Garlon Green – 6’7, Senior, Missouri City (Hightower) – the senior small forward is the leading returning scorer for the Horned Frogs and will likely be called upon to vastly improve on his 9.9 PPG. He’s got good size for the Big 12 and a good shooting stroke, but will he be able to defend the litany of athletic shooting guards and small forwards in the league?
Devonta Abron – 6’7, Soph., Seagoville (Seagoville) – The bruising forward should step right in as the leading rebounder and possibly the leading scorer as well. They’ll need his size and toughness to compete with anyone in the top half of the league.
Amric Fields – 6’9, Junior, Oklahoma City (Putnam West) – The skinny forward will be looked to for scoring punch down low. He’s more of a finesse player, though, so don’t be surprised to see him hunting jump shots against the bigger frontcourts of the Big 12.
By: Aaron Markowitz
There honestly isn't much too like about the Horned Frogs' slate their first year in the Big 12. They're introducing a new coach and moving from the Mountain West to the Big XII with a team that was already struggling. The Mountain West has certainly had some solid teams most years but it has nothing like the depth of the Big XII (6 top 50 KenPom teams in the Big XII and 2 in the Mountain West last year).
The lone Power Conference opponent in the nonconference slate is Northwestern at the South Padre Invitational on 23 November. The key to their first year in the Big 12 is carrying momentum from their last non-conference game, home against Mississippi Valley State on 30 December, into their first conference matchup when they host Texas Tech on January 5th. They then head out on the road to play Oklahoma State on 9 January. If they can ride a wave of momentum coming out of their non-conference and start conference season 1-0, it's not unthinkable that they could steal a win in Stillwater from Travis Ford's young squad.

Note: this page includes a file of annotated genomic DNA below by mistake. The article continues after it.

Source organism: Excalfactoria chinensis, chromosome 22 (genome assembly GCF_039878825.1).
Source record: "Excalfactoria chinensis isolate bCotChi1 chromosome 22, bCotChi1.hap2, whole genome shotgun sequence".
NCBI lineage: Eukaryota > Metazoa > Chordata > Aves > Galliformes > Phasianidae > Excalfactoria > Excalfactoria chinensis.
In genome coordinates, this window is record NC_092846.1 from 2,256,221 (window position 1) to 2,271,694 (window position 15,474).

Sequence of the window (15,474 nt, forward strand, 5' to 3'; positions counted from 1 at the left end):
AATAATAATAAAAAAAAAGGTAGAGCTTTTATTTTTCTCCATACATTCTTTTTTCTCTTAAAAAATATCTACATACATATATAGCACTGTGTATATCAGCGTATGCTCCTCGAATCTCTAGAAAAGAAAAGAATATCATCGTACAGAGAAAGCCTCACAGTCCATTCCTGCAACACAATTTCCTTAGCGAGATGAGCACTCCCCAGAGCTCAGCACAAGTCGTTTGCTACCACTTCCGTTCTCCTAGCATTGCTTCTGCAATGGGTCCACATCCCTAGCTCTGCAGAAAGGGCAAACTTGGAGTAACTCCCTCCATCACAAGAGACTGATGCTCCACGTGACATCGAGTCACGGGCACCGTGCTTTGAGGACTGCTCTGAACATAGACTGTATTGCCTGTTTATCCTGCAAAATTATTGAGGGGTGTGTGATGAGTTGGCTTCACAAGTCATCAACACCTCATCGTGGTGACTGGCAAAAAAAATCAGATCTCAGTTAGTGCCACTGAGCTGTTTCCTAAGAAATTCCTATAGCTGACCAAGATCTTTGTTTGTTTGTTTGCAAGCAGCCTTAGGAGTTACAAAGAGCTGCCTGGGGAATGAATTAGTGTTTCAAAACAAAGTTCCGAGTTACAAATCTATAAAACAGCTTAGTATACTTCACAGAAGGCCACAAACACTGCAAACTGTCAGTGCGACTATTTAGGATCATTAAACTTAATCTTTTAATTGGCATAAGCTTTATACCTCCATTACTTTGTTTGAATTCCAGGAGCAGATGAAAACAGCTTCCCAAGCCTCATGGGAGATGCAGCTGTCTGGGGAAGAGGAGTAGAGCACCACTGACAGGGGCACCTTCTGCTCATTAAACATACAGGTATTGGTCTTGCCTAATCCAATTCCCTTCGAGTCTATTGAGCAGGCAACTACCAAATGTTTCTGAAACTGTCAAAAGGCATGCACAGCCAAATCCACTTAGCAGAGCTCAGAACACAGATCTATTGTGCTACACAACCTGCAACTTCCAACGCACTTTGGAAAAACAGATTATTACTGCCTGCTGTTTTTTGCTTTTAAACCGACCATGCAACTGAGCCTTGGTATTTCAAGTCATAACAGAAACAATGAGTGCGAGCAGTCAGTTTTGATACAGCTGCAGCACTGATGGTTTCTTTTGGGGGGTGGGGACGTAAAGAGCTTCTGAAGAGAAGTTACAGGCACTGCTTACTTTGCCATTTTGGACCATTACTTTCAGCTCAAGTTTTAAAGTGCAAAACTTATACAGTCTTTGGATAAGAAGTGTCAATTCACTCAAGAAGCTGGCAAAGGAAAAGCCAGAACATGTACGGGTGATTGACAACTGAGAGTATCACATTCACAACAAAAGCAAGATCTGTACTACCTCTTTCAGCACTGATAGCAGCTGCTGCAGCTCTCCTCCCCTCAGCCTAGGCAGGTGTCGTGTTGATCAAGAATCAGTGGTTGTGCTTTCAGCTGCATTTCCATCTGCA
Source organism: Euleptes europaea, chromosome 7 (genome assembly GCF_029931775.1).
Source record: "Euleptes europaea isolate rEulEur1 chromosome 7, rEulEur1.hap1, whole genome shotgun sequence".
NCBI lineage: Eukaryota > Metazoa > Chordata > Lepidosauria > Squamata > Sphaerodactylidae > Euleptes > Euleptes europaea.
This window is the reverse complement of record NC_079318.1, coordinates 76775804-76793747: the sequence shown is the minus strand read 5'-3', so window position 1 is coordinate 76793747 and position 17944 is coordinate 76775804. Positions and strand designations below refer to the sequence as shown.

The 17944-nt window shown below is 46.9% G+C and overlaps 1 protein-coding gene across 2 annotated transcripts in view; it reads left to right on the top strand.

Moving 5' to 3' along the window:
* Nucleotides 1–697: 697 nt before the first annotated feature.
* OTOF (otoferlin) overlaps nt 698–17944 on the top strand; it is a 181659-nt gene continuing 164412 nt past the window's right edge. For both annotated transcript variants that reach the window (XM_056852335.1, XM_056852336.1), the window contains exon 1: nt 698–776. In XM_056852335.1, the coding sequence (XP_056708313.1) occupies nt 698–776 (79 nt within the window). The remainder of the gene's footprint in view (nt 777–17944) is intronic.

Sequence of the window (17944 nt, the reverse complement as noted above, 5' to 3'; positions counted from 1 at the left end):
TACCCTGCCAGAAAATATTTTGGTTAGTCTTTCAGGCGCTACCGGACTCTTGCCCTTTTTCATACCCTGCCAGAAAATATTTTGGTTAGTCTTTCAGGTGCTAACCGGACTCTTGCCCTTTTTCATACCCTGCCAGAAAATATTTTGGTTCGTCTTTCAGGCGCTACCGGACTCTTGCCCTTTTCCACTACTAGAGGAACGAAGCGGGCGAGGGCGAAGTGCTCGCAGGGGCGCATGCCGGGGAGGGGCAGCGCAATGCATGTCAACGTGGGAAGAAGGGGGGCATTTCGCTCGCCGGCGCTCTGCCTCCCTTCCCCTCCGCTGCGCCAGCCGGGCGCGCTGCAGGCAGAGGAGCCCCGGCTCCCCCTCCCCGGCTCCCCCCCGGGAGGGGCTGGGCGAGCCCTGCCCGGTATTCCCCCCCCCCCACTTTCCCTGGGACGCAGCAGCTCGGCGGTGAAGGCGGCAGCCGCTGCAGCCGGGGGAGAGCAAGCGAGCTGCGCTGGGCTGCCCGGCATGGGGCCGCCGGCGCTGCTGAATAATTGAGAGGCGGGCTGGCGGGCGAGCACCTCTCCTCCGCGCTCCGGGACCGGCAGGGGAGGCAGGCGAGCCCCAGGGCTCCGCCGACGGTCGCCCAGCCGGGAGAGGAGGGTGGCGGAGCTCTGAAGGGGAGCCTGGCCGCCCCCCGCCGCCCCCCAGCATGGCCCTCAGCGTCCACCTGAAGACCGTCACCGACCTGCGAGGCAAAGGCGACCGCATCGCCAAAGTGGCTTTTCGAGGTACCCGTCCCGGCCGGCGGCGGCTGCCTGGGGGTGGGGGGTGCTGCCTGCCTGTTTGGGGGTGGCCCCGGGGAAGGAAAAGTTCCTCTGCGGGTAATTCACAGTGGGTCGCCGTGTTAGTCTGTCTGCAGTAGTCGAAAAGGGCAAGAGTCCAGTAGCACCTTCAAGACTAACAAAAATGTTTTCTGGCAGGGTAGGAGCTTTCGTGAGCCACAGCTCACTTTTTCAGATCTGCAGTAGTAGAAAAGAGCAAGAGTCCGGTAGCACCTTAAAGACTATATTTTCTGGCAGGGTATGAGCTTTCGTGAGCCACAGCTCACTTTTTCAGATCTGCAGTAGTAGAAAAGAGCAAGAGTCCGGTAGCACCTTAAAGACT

However, it looks pretty bleak after that, as an eight game stretch features Baylor twice, West Virginia twice, a home game against Kansas and a trip to Texas. The two most winnable games in that stretch are home games against Kansas State and Iowa State and neither of those will be easy.
Sadly (or mercifully depending on how you look at it) it will be difficult to find the Horned Frogs on TV to often, as they have no real national TV timeslots (though they do make it to ESPN2 and ESPNU a few times). Even their games against Kansas (Wednesday, February 6th in Fort Worth on ESPNU and Saturday, February 23rd in Lawrence on the Big 12 Network) likely won’t appeal to anyone but Kansas fans and whatever TCU fans are still paying attention at that point. With Texas Tech and TCU the early favorites to battle it out for the cellar no game is more important than the Big XII when our next subject Texas Tech comes to town.